|• Total||1.264 sq mi (3.27 km2)|
|• Land||1.264 sq mi (3.27 km2)|
|• Water||0 sq mi (0 km2)|
|• Density||140/sq mi (53/km2)|
|Time zone||Central (CST) (UTC-6)|
|• Summer (DST)||CDT (UTC-5)|
|Area code(s)||715 & 534|
Danbury is an unincorporated census-designated place in Burnett County, Wisconsin, United States. The community is located in the southwest corner of the town of Swiss. Its ZIP code is 54830. As of the 2010 census, its population was 172. The community is known to the local residents as the "Last stop to the Border", since it is located less than 1 mile (1 km) from Wisconsin's border with Minnesota, and the main intersection in the community is located at the intersection of two state highways (Wisconsin Highway 35 and Wisconsin Highway 77).
Danbury is located at 46.006N. The longitude is -92.371W. It is in the Central Standard Time Zone. The elevation is 938 feet (286 m) above sea level.
As of the census of 2000, there were 2,851 people and 1,312 households residing in the Danbury ZCTA. The racial makeup of the ZCTA was 91.1% White, 0.4% Black or African American, 6.1% Native American or Alaska Native, 0.1% Asian, and 2.1% from two or more races. Hispanic or Latino of any race were 0.6% of the population.
There were 1,312 households out of which 15.9% had children under the age of 18 living with them, 57.5% were married couples living together, 6.1% had a female householder with no husband present, and 32.9.3% were non-families. 28.4% of all households were made up of individuals and 12.2% had someone living alone who was 65 years of age or older. The average household size was 2.16 and the average family size was 2.57.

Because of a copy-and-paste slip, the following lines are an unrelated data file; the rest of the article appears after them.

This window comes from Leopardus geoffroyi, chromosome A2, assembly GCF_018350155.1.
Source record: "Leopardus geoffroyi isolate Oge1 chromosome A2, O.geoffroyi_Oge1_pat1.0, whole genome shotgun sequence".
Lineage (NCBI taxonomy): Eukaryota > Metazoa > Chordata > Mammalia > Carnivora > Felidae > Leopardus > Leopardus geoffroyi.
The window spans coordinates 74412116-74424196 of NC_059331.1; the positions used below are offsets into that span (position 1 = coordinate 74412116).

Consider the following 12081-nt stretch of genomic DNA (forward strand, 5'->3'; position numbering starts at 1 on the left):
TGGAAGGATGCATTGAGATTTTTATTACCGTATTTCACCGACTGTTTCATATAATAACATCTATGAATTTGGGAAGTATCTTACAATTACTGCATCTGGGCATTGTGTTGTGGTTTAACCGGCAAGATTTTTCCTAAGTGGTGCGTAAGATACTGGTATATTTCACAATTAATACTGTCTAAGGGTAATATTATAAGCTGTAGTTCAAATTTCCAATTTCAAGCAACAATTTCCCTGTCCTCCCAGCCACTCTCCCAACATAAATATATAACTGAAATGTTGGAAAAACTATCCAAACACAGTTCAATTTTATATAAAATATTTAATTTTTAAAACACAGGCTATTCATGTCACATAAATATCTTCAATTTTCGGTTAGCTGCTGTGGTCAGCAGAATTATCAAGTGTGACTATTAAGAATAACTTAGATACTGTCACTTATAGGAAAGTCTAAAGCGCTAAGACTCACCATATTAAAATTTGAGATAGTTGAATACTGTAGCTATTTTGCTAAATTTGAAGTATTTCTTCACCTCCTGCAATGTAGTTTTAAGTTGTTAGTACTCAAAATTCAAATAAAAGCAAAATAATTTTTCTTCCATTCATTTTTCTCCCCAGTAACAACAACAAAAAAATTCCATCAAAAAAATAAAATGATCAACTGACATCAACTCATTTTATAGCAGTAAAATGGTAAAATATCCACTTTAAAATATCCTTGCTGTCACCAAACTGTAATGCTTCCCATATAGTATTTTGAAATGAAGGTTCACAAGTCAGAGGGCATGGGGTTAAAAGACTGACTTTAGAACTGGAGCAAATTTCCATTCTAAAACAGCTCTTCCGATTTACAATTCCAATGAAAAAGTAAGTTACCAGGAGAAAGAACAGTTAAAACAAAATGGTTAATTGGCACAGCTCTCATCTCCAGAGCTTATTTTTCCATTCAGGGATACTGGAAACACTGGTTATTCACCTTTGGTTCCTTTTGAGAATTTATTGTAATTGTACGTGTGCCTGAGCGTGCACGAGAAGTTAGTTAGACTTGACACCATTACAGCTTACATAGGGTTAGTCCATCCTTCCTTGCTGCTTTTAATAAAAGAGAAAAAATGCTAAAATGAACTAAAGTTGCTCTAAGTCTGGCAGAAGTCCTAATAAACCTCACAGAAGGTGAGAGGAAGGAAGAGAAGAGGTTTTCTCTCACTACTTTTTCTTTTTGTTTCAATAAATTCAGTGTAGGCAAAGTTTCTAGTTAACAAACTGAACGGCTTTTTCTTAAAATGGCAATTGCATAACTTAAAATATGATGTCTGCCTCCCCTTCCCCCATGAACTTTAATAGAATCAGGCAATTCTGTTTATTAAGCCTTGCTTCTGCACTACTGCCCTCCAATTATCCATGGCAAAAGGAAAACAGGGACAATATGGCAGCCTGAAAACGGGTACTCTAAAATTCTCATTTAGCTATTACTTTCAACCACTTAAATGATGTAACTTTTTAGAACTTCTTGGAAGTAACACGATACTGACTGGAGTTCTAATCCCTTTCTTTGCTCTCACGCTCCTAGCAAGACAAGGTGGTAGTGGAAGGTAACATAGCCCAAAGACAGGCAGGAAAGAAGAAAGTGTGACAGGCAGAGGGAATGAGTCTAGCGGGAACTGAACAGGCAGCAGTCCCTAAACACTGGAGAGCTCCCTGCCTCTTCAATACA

3.5% of the total population was under 5 years of age, 83.5% were 18 years and over, and 26.4% are 65 years and over.
The median household income in the ZCTA was $32,219, and the median income for a family was $37,845. Males had a median income of $31,133 versus $18,167 for females. The per capita income for the ZCTA was $17,596. About 5.4% of families and 9.2% of the population were below the poverty line, including 8.8% of individuals.
- Danbury Days is the 4th of July week end parade that draws over 2500 people each year with vendors and food.
- Forts Folle Avoine Historical Park is located on 80 acres (320,000 m2) wooded along the Yellow River. The park is a National historical site that consists of reconstructed fur trade posts that occupy the actual sites where they were once operated from 1802 to 1805. The trade post were re-discovered in 1969 by Harris and Francis Palmer and Gene and Lafayette Connor and information in the journals of George Nelson, the XY Company clerk, eventually led researchers to the site.
- St. Croix Chippewa Indians Band from the Lake Superior Chippewa holds it annual St. Croix Wild Rice Pow-wow hosting drums and singers from all over North America. The three-day celebration features drum and dance contests, huge feasts and a large variety of food and craft vendors.
- The Village Players Community Theatre was formed in 1999 to provide theater for the Northwestern Wisconsin. The theater will provide a source of entertainment and opportunity for all participants, including acting, stage production, directing, and for the viewing audience.
- James Jordan Buck Day was officially proclaimed to be on November 20, 2014 by Wisconsin State Governor, Scott Walker. The day is a remembrance of the record setting white-tailed deer harvested by James Jordan in 1914. The James Jordan Buck is the largest typical white-tailed deer ever harvested in the United States using the Boone and Crockett Club's scoring system. The buck scored 206 1/8 points, which currently ranks it as the number two white-tailed deer in the world behind the Milo Hanson Buck, which was shot in 1993 in Saskatchewan and scores 213 5/8 points.
- "American FactFinder". U.S. Census Bureau. Retrieved 30 March 2011.
- Matthews, Ryan (21 November 2014). "100 years a legend: Remembering the Jordan Buck". The Northwoods River News. Retrieved 8 April 2015.